10 Tips for a Healthy Halloween

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This week’s guest blog is written by Andrea Berez, MS, RD. Andrea is a registered dietitian and a certified specialist in pediatric nutrition.  For more information about her services and to read her bio, check out our team page at http://lwwellness.com/about/our-team/.

 

Halloween is just around the corner, and your kids can’t stop talking about how much more candy they’re going to get than their siblings or friends. Of course, all you can think about is how little candy you and your kids can get away with, so that everyone can still have their treat, but avoid sugar highs and crashes, stomachaches, and unwanted weight gain.  

 

Not only has the obesity rate tripled in children since the ‘80s; the number of cavities in children has started increasing for the first time in 40 years. The average trick-or-treater consumes 3,500-7,000 calories worth of treats alone (one to two pounds) just on Halloween, and 3 cups of sugar, the equivalent of 220 sugar packets!  

 

In order for the average 100-pound child to burn those calories, he/she would have to walk nearly 44 hours or play full-court basketball for 14.5 hours straight! We, as parents, know that will never happen!  So, the question becomes, how can you keep Halloween a treat for your kids, without it being too tricky?  Here are some tips that you and your family can try…

 

  1. Make a plan ahead of time.  Your homework as a parent is to first decide which of these tip(s) will work best for you and your family.  The goal is that each person in the household is satisfied and you feel like you can live with the choices as well.
  2. Consider being somewhat lenient on Halloween. For some parents, letting their kids indulge on that day may be okay as long as there is a discussion of how the rest of the candy will be handled.  (This will be discussed in more detail in upcoming tips.) Again, the key is that a plan should still be in place for dealing with the days prior and following Halloween.
  3. Consider handing out less sugary foods or toys.  This can benefit both the trick-or-treaters and your family. Having leftovers of healthier foods will have health benefits for you and your family in the long-run. Examples of less sugary treats include small apples, small packages of pretzels, raisins, animal crackers, whole grain cereal or crackers, mini cereal or granola bars, trail mix (not containing candy) light/low fat popcorn, Kind Bars, mini Lara bars, and Endangered Species Dark Chocolate Bug Bites.  Examples of toys that can be given out are stickers, erasers, fun straws, glow sticks, false teeth, Play Doh containers, bubbles, pens, pencils, creepy creatures, flashing rings, and small games such as card games. The American Dental Association has taken a stance against cavities with its “Stop Zombie Mouth” campaign, offering coupons for the game “Plant vs. Zombies”, as well as coupons for other items such as hats and tee-shirts that can be given out to trick-or-treaters instead of candy.  See http://www.stopzombiemouth.com.
  4. If you like to hand out candy, purchase it the day of.  That way it’s not sitting in your house ahead of time for days for all those tempting lurkers (including yourself).  Also, consider buying less than what you think you need, because, let’s face it, you usually have lots of leftovers!  Remember to make sure you buy the most mini version of the candy that you can find. You may also consider buying candy you and your family least typically crave so the leftovers are less tempting.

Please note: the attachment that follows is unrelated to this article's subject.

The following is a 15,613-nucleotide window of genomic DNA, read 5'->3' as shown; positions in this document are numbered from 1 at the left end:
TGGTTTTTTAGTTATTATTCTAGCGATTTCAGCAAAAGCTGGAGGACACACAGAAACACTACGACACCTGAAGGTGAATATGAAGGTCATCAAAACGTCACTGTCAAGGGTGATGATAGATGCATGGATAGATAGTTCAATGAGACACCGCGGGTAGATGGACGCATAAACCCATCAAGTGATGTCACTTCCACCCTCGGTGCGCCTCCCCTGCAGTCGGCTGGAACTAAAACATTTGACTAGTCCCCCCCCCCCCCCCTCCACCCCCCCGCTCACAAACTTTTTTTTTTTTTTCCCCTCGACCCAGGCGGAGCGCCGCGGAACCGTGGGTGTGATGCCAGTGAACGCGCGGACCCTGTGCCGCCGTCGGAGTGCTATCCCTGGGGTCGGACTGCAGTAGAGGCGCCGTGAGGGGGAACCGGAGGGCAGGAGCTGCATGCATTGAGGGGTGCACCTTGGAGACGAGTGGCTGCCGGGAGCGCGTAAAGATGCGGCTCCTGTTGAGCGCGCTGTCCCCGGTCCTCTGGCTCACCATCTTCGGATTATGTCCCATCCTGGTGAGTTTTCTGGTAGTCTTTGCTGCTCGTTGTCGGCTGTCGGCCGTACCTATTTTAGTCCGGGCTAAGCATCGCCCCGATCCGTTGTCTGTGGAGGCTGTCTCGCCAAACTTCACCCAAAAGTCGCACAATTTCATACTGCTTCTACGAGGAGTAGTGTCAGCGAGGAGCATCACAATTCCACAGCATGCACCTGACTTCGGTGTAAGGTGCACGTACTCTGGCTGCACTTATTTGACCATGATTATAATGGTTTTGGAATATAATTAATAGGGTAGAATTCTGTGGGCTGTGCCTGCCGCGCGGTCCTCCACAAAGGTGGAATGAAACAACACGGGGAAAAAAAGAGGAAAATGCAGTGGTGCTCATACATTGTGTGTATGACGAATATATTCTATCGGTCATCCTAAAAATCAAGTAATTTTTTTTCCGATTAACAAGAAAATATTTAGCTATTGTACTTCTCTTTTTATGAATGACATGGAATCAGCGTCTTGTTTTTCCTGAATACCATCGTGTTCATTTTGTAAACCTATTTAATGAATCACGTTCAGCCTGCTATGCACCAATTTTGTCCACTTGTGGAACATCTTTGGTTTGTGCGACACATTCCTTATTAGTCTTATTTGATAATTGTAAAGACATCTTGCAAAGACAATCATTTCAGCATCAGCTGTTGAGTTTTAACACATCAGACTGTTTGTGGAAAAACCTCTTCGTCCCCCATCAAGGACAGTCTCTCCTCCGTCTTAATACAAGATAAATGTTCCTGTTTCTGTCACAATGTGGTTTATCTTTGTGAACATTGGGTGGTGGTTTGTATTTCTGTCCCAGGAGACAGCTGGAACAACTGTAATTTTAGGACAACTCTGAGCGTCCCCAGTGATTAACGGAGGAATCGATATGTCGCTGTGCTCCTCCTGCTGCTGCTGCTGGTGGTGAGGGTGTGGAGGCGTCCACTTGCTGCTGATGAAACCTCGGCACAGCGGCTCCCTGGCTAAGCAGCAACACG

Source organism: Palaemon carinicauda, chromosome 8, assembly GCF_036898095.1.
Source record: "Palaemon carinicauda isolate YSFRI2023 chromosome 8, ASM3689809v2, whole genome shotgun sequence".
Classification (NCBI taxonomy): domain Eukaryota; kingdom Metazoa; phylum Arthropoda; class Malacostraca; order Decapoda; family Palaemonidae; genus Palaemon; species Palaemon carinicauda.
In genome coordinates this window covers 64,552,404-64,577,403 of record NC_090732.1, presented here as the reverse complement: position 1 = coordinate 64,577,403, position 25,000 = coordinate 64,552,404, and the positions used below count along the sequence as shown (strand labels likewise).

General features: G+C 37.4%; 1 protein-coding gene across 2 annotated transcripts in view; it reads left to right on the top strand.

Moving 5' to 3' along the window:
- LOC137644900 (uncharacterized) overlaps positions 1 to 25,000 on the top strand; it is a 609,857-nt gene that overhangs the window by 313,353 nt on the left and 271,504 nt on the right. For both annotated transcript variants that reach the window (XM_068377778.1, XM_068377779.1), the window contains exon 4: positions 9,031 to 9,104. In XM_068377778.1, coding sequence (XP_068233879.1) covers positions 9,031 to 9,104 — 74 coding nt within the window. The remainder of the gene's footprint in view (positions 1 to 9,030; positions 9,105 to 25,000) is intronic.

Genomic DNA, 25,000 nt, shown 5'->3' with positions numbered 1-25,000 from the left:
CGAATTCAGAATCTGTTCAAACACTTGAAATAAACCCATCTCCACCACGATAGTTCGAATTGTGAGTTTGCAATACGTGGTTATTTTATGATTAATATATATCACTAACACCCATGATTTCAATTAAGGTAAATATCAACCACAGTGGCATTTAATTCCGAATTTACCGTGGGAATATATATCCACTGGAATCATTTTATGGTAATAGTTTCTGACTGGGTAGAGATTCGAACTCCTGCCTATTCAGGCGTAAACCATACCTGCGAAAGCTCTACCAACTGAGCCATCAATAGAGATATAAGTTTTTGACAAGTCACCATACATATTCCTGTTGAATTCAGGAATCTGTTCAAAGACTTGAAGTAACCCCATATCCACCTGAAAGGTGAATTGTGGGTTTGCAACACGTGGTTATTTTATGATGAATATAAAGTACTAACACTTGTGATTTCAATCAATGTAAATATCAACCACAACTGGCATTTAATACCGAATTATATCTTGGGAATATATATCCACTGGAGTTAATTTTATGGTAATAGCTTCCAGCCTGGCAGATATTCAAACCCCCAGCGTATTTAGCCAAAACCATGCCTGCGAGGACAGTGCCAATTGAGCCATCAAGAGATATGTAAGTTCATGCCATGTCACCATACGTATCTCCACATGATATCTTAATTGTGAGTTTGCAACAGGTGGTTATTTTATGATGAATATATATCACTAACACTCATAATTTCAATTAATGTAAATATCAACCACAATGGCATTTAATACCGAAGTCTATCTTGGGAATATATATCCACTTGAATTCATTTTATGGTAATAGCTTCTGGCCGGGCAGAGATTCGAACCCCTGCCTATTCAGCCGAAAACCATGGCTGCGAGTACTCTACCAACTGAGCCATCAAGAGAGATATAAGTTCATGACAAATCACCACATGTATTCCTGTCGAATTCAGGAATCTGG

5. Fill up before trick-or-treating.  Just like you shouldn’t go grocery shopping on an empty stomach, you and your kids should not go out trick or treating on an empty stomach.  If you and your kids eat a family wholesome meal or filling snack ahead of time, there will be less noshing on the treats while trick-or-treating and much less over-consuming overall.  
  6. Buy back some or all of the remaining candy.  Give your child a nickel or so for each remaining piece of candy leftover.  They’ll be excited to get a big stash for their piggy bank to help save up for that special toy or activity they’ve been wanting so badly.
  7. Or donate the leftover candy.  Many dentists have a buy back program, which supports military support groups. See http://www.halloweencandybuyback.com. Your child can also donate their leftover candy to a local food bank, hospital or shelter.
  8. Don’t make Halloween an excuse to eat candy.  Just because it’s Halloween, doesn’t mean it’s the one day of the year that you and your kids should eat candy to your/their hearts and stomach’s content (which ultimately becomes a discontent!) Don’t restrict candy for days or weeks ahead of time, as this will only cause a candy binge on that day. The motto should always be everything in moderation!
  9. Be a good role model.  Whichever of these tips you decide to try and/or adopt, make sure you follow them best.  Your family will more likely do as they see. Remember, as with everything else in life, you set the bar for how you expect your children to act.
  10. Allow your children to take part in the decision-making.  Give younger children choices for the treats (or toys) your family gives out.  Allow them to make the ultimate decision so that they’re excited about what is being given out.  If you have older children or teens, encourage them to be mindful of how much candy they eat, and to stop before they feel full or sick.
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